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The truth shall make you free was originally installed and performed in Port Arthur’s Separate Prison Chapel for the 2007 Ten Days on the Island Festival. Every day, over ten days, I sat at the lead table that features in the Twist exhibition, and repeatedly wrote the words The truth shall make you free with dipping pen and ink over the pages of a 1964 edition of Quintus Servinton, Australia’s first novel. Published in Hobart in 1831, Quintus was written by Henry Savery, a convicted criminal who died at Port Arthur and is buried in an unmarked grave on the Isle of the Dead. Savery was an enigmatic man, his life characterised by dramatic career successes and failures, relationship difficulties and psychological trauma that led to three suicide attempts.


As I sat and wrote over the largely autobiographical account of a man who falls from grace, I was attempting, through ritual and repetition, to symbolically release him from the bindings of his tragic past. Every time I covered a page with the phrase The truth shall make you free, a Biblical quote from John (8:22), I tore it from the book and dropped it to the floor. My inky scribbles obscured Savery’s story, but at the same time reinforced the liberating power of disclosure. I was using the handwritten word to both conceal and reveal and I was doing this while sitting at a lead table that infers the tremendous weight of history. The task I had set myself may seem futile because the past cannot be changed, however, it is open to continual reinterpretation and re-narration, and therefore to transformation.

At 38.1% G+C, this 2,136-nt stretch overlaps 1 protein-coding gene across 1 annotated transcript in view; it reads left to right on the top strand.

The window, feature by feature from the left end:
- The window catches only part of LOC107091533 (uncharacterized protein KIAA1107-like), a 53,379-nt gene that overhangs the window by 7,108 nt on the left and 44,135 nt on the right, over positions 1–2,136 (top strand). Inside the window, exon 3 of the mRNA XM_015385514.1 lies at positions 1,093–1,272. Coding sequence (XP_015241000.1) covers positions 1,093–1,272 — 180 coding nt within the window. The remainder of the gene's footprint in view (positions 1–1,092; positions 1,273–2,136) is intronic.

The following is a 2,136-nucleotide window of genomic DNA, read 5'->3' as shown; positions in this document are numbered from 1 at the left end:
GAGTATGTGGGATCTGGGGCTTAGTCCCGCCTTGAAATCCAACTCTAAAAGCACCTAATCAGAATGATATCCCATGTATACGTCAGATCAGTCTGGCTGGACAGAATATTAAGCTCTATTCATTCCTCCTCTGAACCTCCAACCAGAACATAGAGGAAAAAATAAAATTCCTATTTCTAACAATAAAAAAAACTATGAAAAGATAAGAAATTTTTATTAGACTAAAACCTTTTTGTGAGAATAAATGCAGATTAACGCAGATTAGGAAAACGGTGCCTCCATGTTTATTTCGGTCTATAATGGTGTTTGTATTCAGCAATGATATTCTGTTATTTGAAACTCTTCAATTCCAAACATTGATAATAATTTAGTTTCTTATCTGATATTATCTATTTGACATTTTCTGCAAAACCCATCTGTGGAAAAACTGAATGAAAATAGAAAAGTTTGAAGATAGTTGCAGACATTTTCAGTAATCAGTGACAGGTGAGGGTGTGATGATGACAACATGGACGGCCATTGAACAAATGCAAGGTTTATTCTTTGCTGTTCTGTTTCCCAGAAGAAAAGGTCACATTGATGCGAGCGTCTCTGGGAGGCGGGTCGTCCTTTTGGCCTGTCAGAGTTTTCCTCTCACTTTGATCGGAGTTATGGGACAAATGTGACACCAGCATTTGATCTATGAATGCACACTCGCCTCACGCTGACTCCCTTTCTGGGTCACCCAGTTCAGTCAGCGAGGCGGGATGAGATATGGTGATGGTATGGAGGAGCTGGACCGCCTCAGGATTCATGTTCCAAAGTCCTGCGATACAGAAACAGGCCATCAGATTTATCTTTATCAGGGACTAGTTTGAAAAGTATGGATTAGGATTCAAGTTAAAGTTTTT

Savery was a well-educated Englishman, a successful businessman who fell from grace by forging bills of exchange when he ran into financial difficulty. The sentence was death, but because Savery was so well-connected, the judge commuted this to transportation to Van Diemen's land. Ironically, when he arrived in Hobart Town, Savery was set to work in the Treasury. He worked hard, was popular, and as well as writing his novel, published Australia’s first book of short stories under the pseudonym Simon Stukeley. Savery earned a ticket of leave and sent for his wife and son in the hope of starting a new life with his family in Tasmania. But after his wife rejected him and returned to England, and after he once again forged bills of exchange, he was sent to Port Arthur, where he spent the last eighteen months of his life. The exact nature of Savery’s death is unclear, but it may have been the result of complications from a suicide attempt, a stroke or an infection. Our little-known first novelist, was buried alongside other criminals without acknowledgement on a tiny island that was part of this country’s southernmost penal settlement.


As part of the Twist program, I repeated the performance I first carried out in the Separate Prison Chapel. I thought about Savery and the power of the word – and of truth - to conceal, reveal and transform.


The truth shall make you free, 2023

Lead, table, lead stool, glass, steel, lead lettering, ink, 1962 edition of Henry Savery's Quintus Servinton.

Tasmanian Museum and Art Gallery

TWIST exhibition, Argyle Galleries

9 June - 22 October 2023

Pop-up writing performances during September and October to accompany art work included in TWIST.

Image credits: Mary Knights and Carmel.

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